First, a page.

Total124 (100)16 (12.9)

PMS: premenstrual syndrome.

*Number (% of feeling of decreased performance); number (% of PMS).



We asked all participants whether they were in the habit of visiting a doctor for the symptoms related to PMS. Among the 95 athletes affected by PMS-related symptoms, 15 (15.8%) had visited doctors (Table 6). Of the 18 athletes diagnosed with moderate-to-severe PMS, 5 (27.8%) had visited a doctor (Table 6). Despite diagnosis of PMS, there were few athletes who had visited doctors.

Discussion

This study is the first cross-sectional study to assess the prevalence and risk factors of PMS in Korean elite female athletes. We found that 18 (14.5%) of the 124 female athletes were diagnosed with moderate-to-severe PMS. We did not identify any risk factors for moderate-to-severe PMS.

According to a meta-analysis of PMS prevalence studies from 1996 to 2011, the prevalence of PMS was 47.8% (95% confidence interval, 32.6%–62.9%). However, there were various prevalence rates ranging from 10% to 98.2%9. In a study of Korean female adolescents in 2014, 20% of adolescents reported having moderate- to-severe PMS10.

There have been some other studies of PMS in female athletes. In a study of medium to long-distance female athletes in Poland, 9.33% of athletes had PMDD and 49.33% suffered from PMS6, while a study of 232 female athletes in Japan found that 2.9% of athletes experienced PMDD and 8.6% reported moderate- to-severe PMS7. In a study of 52 Brazilian female football players, 59.6% of athletes had PMS11, and in a study of 45 Polish female gymnasts, 48.89% of athletes were shown to have PMS12. The reported prevalence of PMS varies according to the study subjects. With the exception of a Japanese university study on athletes7, the prevalence of PMS in our study was lower than that in other studies.

The pathophysiology of PMS is not well understood, but it is thought to be related to hormonal changes and serotonergic dysfunction during the luteal phase. Poor dietary habits, stress, and lack of exercise are thought to contribute to the development of PMS13,14. Participants in this study are national elite athletes who thoroughly control diet and exercise for their best condition. The results of the study show that the participants had less alcohol, coffee and exercised regularly. This point is thought to explain the relatively low prevalence of this study.

Several previous studies have reported that exercise can help in relieving symptoms of PMS. In a study of 748 female college students, women who exercised reported fewer symptoms of PMS than women who did not15. An 8-week study comparing aerobic and resistance exercise reported that both types of exercise improved symptoms of PMS although the aerobic exercise group showed more benefit, especially in relieving depressive symptoms during the premenstrual period16. Exercise blocks the renin- angiotensin system overactivity17. It decreases the reabsorption of sodium and water, thereby reducing edema and improving physical symptoms.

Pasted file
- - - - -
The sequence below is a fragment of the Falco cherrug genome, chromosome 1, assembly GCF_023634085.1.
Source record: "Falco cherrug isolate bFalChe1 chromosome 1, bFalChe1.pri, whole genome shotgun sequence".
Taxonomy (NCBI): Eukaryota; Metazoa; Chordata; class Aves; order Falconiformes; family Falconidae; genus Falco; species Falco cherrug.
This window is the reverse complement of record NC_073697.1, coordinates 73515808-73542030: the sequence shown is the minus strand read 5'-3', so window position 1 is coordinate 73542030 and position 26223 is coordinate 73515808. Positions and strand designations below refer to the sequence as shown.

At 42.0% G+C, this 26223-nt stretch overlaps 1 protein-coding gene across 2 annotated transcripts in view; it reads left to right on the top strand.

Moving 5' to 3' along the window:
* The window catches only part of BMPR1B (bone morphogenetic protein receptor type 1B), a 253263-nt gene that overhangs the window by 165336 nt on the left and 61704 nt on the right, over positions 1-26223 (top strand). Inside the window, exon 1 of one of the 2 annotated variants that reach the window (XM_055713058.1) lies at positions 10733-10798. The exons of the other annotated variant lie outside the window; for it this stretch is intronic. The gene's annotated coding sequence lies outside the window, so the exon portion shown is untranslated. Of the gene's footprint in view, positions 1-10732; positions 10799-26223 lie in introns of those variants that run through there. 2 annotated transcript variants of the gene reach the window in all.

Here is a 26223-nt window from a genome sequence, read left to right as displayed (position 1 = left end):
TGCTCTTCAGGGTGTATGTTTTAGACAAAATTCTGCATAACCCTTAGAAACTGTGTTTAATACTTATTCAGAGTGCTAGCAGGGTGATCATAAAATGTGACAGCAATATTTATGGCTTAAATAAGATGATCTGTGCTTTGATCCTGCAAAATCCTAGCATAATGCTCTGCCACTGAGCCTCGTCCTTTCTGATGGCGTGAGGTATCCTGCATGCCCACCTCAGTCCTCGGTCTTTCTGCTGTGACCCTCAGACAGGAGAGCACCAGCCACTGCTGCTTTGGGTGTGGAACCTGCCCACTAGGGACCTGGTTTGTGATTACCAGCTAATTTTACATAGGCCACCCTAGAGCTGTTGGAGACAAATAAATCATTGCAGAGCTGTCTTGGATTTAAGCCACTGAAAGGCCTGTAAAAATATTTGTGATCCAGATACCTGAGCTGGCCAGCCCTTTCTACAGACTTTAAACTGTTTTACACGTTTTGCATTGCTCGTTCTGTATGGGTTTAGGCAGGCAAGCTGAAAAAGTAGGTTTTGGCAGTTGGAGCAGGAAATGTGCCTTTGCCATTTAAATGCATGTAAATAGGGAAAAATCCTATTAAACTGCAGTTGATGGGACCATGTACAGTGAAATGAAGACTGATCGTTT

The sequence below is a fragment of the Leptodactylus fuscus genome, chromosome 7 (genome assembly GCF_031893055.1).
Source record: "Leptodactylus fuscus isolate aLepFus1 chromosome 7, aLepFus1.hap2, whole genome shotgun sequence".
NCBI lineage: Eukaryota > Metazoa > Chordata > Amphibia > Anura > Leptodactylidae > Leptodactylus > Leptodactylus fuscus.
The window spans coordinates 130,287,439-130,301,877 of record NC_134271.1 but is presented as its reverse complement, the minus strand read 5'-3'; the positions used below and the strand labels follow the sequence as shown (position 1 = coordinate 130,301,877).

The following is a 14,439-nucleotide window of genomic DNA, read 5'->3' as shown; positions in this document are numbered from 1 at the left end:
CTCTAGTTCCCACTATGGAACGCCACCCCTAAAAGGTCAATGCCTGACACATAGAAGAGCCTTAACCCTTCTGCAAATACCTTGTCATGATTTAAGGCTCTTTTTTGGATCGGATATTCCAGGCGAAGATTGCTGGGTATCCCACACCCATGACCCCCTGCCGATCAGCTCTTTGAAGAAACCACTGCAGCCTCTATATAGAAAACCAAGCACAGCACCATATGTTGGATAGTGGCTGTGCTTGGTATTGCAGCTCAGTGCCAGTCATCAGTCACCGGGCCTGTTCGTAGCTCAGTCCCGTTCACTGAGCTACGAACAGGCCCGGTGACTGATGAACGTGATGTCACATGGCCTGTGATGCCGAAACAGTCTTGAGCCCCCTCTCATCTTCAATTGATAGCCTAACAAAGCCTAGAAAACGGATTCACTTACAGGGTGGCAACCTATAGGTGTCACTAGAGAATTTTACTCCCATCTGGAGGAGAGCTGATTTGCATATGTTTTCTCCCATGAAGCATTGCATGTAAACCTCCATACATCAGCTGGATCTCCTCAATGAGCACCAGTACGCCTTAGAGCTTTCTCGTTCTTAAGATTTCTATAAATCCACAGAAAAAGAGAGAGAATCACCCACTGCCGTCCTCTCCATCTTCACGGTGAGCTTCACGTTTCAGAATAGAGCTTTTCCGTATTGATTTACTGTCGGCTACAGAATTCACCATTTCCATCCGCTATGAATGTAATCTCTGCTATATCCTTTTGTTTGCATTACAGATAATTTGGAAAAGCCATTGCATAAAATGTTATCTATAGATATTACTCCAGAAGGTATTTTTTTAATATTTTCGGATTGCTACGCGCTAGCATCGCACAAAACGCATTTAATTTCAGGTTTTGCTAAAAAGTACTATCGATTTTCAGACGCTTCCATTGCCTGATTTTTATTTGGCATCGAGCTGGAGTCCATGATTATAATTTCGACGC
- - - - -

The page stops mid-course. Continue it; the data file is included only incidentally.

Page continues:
The point that participants are athletes who exercise regularly may explain our relatively low prevalence of PMS. However, there are some reports6,11,12 that the prevalence of PMS is high among elite female athletes. It is therefore difficult to generalize that low PMS prevalence is due to the exercise of elite female athletes in this study. Athletes with severe symptoms of PMS might have already dropped out before becoming a national team member. Further studies are needed to address this question.

In this study, we surveyed participants to find out risk factors associated with moderate-to-severe PMS. Training time per week was not associated with PMS, a finding supported by a study of Polish gymnasts that has also shown that training time and frequency did not affect the prevalence of PMS12. Several studies have reported that regular exercise can help improve PMS symptoms18-20. The subjects of this study are national athletes who follow a regular training program and this may have helped reduce the symptoms of PMS reported. National athletes, however, do high-intensity training, but we did not investigate the intensity of exercise in this study. Further study on the relationship between the intensity of the exercise and PMS is desirable.

In this study, caffeine and alcohol intake were not significantly different when analyzed according to the presence of PMS. According to the other study, however, caffeine and alcohol intake was significantly correlated with the incidence of premenstrual symptoms (PMS, PMDD) among elite gymnasts12. Other previous studies have shown that alcohol consumption after menstruation was significantly associated with the development of PMS21. In one study, women who consumed alcohol had a 2.5-fold higher incidence of PMS than those who did not14. These results are all contrary to the results of our study.

The subjects of our study are disciplined in managing their physical condition. We found that 122 of our athletes (98.4%) consumed less than two or three cups of coffee a day and 113 of them (91.1%) consumed alcohol less than once a week. This low consumption may explain why caffeine and alcohol intake did not appear to affect the chance of PMS in our study. More research is needed in this regard.